Xi Jinping warned Vladimir Putin against nuclear attack in Ukraine

Receive free War in Ukraine updates We’ll send you a myFT Daily Digest email rounding up the latest War in Ukraine news every morning. Xi Jinping personally warned Vladimir Putin against using nuclear weapons in Ukraine, indicating Beijing harbours concerns about Russia’s war even as it offers tacit backing to […]

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Xi Jinping personally warned Vladimir Putin against using nuclear weapons in Ukraine, indicating Beijing harbours concerns about Russia’s war even as it offers tacit backing to Moscow, according to western and Chinese officials.

The face-to-face message was delivered during the Chinese president’s state visit to Moscow in March, the people added, one of Xi’s first trips outside China after years of isolation under his zero-Covid policy.

Since then, Chinese officials have privately taken credit for convincing the Russian president to back down from his veiled threats of using a nuclear weapon against Ukraine, the people said.

Deterring Putin from using such a weapon has been central to China’s campaign to repair damaged ties with Europe, said a senior adviser to the Chinese government. Russia’s full-scale invasion of Ukraine in 2022 has placed Moscow and its ally Beijing at odds with much of the continent.

China has consistently opposed the use of nuclear weapons in Ukraine in its public statements. But many of Kyiv’s backers have doubted Beijing’s commitment to such deterrence, given Xi’s “no limits” partnership with Putin and a “peace plan” that heavily overlaps with Russian talking points.

Xi’s warning, however, has given them hope that China is backing up its public rhetoric behind closed doors — and potentially threatening consequences for their relationship that would be sufficient to stop Putin from using a nuclear weapon.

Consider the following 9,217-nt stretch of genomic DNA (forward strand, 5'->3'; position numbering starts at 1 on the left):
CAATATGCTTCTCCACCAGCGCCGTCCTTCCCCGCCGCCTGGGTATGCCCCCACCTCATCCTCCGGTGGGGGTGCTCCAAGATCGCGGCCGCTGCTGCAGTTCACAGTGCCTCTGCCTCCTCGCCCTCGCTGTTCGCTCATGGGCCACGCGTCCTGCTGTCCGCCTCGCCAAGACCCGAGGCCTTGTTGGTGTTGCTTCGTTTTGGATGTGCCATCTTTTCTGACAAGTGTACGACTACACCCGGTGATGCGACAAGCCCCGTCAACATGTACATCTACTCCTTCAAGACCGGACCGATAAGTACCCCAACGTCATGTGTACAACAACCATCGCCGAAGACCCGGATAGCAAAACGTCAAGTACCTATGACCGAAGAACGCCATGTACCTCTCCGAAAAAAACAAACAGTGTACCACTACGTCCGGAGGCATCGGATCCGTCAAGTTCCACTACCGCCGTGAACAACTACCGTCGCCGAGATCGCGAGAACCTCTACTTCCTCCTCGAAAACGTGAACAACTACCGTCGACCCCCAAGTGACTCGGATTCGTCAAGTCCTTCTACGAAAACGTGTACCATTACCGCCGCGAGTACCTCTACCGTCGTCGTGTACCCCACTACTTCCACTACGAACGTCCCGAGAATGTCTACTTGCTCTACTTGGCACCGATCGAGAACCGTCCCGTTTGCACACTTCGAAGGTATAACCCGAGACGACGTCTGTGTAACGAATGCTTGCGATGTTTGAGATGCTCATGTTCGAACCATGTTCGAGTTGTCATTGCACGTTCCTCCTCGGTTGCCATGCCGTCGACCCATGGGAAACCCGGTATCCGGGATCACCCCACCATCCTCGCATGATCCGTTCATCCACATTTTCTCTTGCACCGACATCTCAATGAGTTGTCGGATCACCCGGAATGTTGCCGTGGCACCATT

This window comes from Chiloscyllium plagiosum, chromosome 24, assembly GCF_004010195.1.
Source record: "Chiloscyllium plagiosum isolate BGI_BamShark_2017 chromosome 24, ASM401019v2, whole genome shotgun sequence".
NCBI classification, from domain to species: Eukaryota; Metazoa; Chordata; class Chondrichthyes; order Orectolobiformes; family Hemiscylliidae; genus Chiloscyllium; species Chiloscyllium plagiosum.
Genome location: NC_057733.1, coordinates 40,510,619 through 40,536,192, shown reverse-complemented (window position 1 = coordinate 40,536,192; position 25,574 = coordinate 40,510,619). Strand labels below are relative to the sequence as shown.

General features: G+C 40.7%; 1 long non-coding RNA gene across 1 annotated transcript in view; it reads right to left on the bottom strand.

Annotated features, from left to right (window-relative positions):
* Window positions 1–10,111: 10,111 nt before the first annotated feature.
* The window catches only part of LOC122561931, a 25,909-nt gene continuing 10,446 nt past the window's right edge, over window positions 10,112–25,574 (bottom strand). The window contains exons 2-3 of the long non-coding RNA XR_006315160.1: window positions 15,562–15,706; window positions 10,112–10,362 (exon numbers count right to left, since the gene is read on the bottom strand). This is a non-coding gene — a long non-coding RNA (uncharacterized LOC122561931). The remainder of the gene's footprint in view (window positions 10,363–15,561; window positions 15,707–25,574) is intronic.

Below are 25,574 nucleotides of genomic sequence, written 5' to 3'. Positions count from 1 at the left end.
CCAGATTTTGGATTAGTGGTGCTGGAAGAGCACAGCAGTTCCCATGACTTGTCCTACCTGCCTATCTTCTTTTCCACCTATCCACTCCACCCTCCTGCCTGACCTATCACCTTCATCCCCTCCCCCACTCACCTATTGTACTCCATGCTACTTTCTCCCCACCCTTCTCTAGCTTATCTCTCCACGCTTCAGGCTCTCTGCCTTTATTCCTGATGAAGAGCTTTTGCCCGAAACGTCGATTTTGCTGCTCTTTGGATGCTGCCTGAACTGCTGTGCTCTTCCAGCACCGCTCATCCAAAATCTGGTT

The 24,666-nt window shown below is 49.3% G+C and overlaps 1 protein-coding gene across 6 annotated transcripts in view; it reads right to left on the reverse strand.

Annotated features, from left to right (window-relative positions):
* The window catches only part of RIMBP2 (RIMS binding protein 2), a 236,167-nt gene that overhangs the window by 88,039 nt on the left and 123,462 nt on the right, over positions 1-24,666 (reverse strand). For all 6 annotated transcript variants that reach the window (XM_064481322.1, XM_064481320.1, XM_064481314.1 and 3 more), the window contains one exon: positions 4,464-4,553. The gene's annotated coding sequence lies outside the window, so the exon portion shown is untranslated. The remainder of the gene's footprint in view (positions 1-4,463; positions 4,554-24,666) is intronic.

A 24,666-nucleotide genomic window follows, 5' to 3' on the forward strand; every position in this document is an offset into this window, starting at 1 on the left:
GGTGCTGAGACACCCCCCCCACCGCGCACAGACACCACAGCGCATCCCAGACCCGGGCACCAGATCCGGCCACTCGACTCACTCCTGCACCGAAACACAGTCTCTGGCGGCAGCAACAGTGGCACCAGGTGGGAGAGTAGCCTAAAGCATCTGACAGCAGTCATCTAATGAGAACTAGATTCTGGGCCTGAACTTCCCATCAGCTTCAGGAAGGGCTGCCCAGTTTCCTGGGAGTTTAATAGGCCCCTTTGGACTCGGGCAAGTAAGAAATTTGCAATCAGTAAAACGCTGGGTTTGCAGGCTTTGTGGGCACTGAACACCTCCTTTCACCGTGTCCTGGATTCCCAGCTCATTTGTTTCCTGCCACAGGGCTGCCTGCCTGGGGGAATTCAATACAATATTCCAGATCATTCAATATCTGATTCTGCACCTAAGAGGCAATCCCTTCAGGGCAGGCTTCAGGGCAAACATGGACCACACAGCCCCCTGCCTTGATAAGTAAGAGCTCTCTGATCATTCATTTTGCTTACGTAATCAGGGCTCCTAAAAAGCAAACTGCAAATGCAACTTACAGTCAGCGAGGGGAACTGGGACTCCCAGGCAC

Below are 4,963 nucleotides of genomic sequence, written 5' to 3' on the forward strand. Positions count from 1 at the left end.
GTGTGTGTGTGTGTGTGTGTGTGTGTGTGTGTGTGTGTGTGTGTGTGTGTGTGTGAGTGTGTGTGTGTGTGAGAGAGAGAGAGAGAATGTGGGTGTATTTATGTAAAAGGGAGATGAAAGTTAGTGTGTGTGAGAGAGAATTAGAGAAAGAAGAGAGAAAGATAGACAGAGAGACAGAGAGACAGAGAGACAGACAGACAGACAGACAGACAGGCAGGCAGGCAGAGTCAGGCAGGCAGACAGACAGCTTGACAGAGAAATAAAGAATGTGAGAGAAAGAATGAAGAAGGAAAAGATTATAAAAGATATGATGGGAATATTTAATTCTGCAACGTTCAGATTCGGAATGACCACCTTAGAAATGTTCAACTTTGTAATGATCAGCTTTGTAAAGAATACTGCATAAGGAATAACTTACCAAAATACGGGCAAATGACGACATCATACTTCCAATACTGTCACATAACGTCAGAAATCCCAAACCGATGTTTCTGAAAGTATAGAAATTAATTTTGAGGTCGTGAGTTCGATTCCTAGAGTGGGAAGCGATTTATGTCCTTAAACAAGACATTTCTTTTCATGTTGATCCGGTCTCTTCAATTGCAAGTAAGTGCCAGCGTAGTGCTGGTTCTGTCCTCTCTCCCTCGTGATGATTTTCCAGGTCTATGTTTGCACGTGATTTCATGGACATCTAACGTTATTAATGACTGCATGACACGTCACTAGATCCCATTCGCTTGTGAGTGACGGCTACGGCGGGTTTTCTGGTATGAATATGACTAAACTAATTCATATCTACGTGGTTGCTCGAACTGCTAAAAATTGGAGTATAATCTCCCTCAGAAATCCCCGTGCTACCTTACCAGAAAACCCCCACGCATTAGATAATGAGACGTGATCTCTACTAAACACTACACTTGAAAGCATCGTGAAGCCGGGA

“The Chinese are taking credit for sending the message at every level,” a senior US administration official said.

Josep Borrell, the EU’s foreign policy chief, said in March that Xi’s visit “reduces the risk of nuclear war and they [the Chinese] have made it very, very clear”.

China’s ministry of foreign affairs did not immediately respond to a request for comment. But a former government official confirmed that Xi told Putin personally not to use nuclear weapons, noting that China’s stance against their use was included in its position paper on peace in Ukraine.

The Kremlin did not immediately reply to a request for comment.

Putin was left disappointed after Xi’s visit failed to yield any tangible wins for Russia, such as approval for the long-awaited Power of Siberia-2 pipeline, western security officials said. The condemnation of the use of nuclear weapons in their joint communiqué was almost certainly added at China’s behest, the officials added.

If Russia were to use nuclear weapons in Ukraine, “it’s all downside for China”, one official said.

Russia’s invasion is heavily reliant on support from China, which has helped Moscow to navigate economic sanctions that have excluded it from critical global markets and supply chains.